Advanced polymer-based composite materials are included in the set of materials that improve and advance the aviation industry. In this field, it is well known that the main issues of concern are the greenhouse gas emissions and the fuel costs, which are the largest operating expenses for airlines. Therefore, the development of technologies to address these issues has clear economic and environmental benefits.
When composites are to be used in structural components, a design development program is generally initiated during which the performance of the structure is assessed prior to its use. Typically, the process of design starts with the analysis of a large set of simple small specimens and, when sufficient knowledge is acquired at this level, it is changed over to a more complex structure but carrying out fewer tests. This methodology is quite mature and well stablished for static and fatigue loads. However, for intermediate and high dynamic loading conditions, the methods are still under development and often limited to academic research levels, without any type of standardization. In the literature, the effect of not having a standard methodology can be found even at basic material characterization, where often there is no agreement on the trend of the behaviour of the analysed property with regard to the loading rate (or strain rate).
During its service life, aerospace structures can be subjected to a variety of dynamic loading cases. Crash/impact is one of the most concerning case due to its possible disastrous consequences. Impacts on aerospace structures can be produced by the accidental or the deliberate hit of an object into aircraft. Hail stones, bird strikes, runaway debris, tyre fragments or even other fragments from the aircraft structure that could be ejected in case of accident (i.e. uncontained rotor engine failure) are the main examples produced in the aerospace sector. Therefore, it is crucial to understand how the materials used in the aerospace sector behaves under dynamic loadings.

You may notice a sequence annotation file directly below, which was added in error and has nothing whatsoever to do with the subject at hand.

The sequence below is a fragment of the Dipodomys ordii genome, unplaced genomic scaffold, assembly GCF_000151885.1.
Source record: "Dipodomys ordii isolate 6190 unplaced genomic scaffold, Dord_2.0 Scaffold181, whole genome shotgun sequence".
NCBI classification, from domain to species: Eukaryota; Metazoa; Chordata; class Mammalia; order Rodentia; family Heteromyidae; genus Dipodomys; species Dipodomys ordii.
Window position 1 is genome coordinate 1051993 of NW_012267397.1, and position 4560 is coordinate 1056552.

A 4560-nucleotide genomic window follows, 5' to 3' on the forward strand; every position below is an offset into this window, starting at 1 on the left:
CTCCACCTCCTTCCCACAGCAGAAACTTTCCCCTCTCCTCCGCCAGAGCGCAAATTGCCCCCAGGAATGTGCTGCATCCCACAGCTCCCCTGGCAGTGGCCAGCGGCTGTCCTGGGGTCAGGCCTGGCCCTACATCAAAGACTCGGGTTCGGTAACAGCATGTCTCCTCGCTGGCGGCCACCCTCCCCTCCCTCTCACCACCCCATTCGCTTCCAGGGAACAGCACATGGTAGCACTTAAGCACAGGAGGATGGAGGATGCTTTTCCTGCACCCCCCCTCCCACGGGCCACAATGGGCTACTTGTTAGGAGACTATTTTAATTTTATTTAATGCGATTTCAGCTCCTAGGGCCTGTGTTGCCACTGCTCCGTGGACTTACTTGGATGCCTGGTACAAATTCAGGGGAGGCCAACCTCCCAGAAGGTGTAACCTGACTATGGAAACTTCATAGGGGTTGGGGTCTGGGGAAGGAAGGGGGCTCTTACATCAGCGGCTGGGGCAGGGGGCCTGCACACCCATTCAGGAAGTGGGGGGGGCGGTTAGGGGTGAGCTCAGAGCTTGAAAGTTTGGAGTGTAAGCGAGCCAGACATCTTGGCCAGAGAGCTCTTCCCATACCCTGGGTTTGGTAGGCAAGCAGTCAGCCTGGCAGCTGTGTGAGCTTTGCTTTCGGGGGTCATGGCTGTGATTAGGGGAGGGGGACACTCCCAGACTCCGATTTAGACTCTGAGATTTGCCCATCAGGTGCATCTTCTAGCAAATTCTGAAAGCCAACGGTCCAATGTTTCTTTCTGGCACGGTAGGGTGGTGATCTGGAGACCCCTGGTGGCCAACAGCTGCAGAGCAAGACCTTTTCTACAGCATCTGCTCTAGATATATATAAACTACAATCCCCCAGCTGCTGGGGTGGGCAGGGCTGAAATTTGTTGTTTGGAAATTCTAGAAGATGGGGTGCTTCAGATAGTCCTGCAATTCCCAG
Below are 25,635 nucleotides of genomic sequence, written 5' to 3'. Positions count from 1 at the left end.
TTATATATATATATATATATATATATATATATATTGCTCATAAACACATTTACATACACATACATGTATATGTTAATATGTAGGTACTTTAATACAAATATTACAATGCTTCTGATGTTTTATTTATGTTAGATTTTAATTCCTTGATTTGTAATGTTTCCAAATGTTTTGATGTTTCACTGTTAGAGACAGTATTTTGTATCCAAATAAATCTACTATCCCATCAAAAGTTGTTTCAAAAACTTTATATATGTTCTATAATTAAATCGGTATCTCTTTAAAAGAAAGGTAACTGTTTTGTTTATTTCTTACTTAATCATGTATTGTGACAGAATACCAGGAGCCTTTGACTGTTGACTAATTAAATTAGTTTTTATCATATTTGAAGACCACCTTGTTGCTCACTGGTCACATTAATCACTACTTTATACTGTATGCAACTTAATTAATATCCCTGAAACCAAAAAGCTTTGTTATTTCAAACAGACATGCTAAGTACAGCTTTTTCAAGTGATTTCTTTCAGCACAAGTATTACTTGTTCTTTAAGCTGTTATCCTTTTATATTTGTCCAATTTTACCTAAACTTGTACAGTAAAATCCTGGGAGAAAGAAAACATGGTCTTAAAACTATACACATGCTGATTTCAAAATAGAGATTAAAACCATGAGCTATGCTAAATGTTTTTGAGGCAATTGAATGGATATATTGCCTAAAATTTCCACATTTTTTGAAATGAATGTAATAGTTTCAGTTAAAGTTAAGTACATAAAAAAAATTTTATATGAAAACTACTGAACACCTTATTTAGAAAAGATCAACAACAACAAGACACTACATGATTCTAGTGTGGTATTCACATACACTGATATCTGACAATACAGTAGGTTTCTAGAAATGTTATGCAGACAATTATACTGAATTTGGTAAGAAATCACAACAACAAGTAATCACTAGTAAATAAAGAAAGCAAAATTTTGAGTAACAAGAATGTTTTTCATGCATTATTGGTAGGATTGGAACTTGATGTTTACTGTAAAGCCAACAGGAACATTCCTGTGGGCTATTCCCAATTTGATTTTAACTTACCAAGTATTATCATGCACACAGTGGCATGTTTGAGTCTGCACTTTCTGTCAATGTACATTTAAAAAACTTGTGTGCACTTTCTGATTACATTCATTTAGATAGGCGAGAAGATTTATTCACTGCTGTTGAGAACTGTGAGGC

Composite materials may exhibit strain rate effects, therefore robust and industrial dedicated dynamic coupon and element level tests, analysis and modelling methods are then necessary to design and certify composite airframe structures. The analysis tools based on static formulations could be far away of the actual material and structural response, and hence a dedicated methodology is needed for dynamic loading states. This is what the proposed BEDYN project will deal with.
Accordingly, the aim of BEDYN project is to address a methodology (including innovative tests, measurements, and analysis methods) to properly characterize the dynamic behaviour up to rupture of composite structures submitted to a dynamic loading. Different issues will be dealt in BEDYN project:
- Define a modelling approach suited to industrial needs for emergency situations applications (e.g. bird strike on a composite structure).
- Define associated dynamic tests (samples, experimental setup, etc.).
- Define a calibration and validation process.
- Demonstrate and evaluate the proposed methodology based on tests performed within the BEDYN activities.